5. I made a life of my own design, not anyone else’s

Perhaps part of the reason why I had been so confused and conflicted before I went traveling was because I was so worried about making my life fit in with everyone else’s expectations. I was putting too much weight on what others would think.

Working abroad in another country gives you a chance to wipe the slate clean of all other previous constructs you have made of yourself. If you have been following a life path that is even a little bit designed to please others, it will never make you truly happy.

During those two years abroad I thought about what I really wanted to do with my life right now in my 20s. The answer was easy, I wanted to write and I wanted to travel. So what did I do? I worked as hard as I could to set up a career as a freelance writer so that I could making a living remotely and then took off to travel the world. Right now I am sitting in a hotel room in the Cameron Highlands region of Malaysia, looking out the window at the lush green jungle hills.

I have learned that trying to make your life fit into someone else’s expectations simply doesn’t work. What you will realize is that it is an impossible goal, because someone will always chime in with their two cents about what you “should” be doing. You can’t please anyone, so stop trying. Simply decide what it is you love to do and then direct all of your energy into making it your reality, even if it is unconventional.

Working abroad changed my life in so many ways and I have never been happier and more confident than I am now. I am so grateful for the things that my travels have taught me and as I continue to travel I look forward to learning more.

Have you worked abroad? Please share your experiences in the comments below.

Photo by Paulo Brandão

14 thoughts on “5 Ways Working Abroad Helped Me Grow”

  1. Kelly, what a great example of independence! You could have chosen so many other routes for your life. And so many do. What you didn’t really say was how scared you must have been at times. I don’t mean about your future, I mean about being in “strange countries” without your friends and family. Very brave. Just getting through those emotions is a great way to grow up.

    Traveling is a tremendous way to grow but so is supporting yourself in foreign countries. And now you’ve found a niche for yourself, a way to earn-at-your-own-speed and live where you want, when you want.

    You’re on a magnificent journey. Cherish every moment.

  2. Kelly – excellent post [but as a fellow Canadian, I would expect nothing less]

    My experience is similar, but did not involve moving to a different country – altho some believe that I did. In my mid 30’s I relocated from southern Alberta to the Arctic. Even though the language (usually), currency and government were the same, it was like being in a foreign country due to the remoteness, isolation and cultural differences.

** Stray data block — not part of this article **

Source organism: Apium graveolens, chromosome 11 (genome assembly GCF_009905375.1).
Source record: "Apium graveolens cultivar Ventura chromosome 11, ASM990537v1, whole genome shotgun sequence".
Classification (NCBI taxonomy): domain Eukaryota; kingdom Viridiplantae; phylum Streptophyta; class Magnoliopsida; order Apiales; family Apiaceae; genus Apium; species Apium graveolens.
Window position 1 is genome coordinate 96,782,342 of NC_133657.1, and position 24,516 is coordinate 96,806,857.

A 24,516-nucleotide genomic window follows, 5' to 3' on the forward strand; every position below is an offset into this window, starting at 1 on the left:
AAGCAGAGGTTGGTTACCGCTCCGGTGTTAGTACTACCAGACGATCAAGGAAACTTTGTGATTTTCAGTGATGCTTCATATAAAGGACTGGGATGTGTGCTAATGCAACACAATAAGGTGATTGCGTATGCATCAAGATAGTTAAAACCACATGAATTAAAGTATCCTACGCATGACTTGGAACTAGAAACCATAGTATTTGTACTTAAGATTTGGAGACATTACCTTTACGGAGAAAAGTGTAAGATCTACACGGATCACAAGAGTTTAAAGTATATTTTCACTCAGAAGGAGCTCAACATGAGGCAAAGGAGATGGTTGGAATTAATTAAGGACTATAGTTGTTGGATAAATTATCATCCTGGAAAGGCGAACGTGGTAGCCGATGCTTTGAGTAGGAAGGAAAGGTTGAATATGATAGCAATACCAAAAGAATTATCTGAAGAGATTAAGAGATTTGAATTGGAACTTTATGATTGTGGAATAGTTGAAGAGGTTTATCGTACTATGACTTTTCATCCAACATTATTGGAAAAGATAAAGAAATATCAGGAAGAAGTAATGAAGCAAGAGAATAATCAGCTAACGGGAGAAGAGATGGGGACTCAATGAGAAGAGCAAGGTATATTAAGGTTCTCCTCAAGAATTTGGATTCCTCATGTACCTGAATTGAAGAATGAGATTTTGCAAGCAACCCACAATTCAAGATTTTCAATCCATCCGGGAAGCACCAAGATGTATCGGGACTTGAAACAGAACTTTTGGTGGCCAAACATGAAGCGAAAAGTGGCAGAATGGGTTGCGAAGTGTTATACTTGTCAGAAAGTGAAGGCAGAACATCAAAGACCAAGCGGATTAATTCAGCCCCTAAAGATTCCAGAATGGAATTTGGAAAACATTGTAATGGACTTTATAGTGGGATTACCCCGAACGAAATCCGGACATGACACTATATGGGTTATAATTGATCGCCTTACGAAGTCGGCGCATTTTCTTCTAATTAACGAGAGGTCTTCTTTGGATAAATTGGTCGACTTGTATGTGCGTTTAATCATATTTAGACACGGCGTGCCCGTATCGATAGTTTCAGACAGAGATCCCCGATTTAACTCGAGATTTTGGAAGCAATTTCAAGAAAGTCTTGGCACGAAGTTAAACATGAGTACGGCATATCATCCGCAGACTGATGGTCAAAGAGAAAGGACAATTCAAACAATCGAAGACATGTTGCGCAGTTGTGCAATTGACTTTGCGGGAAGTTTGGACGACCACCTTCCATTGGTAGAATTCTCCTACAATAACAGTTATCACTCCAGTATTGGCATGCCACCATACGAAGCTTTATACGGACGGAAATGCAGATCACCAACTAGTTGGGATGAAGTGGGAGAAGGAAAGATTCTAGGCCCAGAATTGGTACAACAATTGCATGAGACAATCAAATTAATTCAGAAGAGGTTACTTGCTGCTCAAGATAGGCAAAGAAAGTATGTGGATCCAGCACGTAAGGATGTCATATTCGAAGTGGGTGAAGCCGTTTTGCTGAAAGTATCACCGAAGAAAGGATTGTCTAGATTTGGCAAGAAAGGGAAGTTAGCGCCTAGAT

What an experience. You said you became an adult due to your foreign exploits, well for me, the Arctic is where I became a man.

    Like you I was worried about the future. In the Arctic I found myself, and discovered who I am. I became comfortable and happy (confident) with me and my life.

    I have since relocated back to southern Alberta, but with a different mindset. Am now gearing up for my next great adventure on my life’s path – another far flung locale (within Canada mind you) that will take me outside of my comfort zone.

    But I have few fears as I know that I will be with me, and will be living the life I have chosen to live.

    Also like you I have a desire to write, but have not determined whether it is a passion or not. There are so many aspects of my life that I enjoy that it is difficult to focus on one. I am an engineer with an interest in vintage sports cars. Have taken on the editorial / reporting duties for a small circulation newsletter in a volunteer role. Perhaps it will grow in to something more – if I want it.

    Thanks again and enjoy your journey. The destinations are not important, they are but the way points along our route.

    John B

  3. Very inspiring post, Kelly. Learning to trust ourselves is probably the most crucial step we must take, and leaping into a full experience of life is the surest way to do it. I learned #2 in a similar way, when I was working for a Public Interest research Group in New Mexico. Worthy causes, but an approach that was not me at all. I dream to live independently from writing also, and so I take heart from your story.

  4. Kelly, thank you for sharing your story. Allowing yourself to experience and grow (away from the parental unit) has made you what you are today.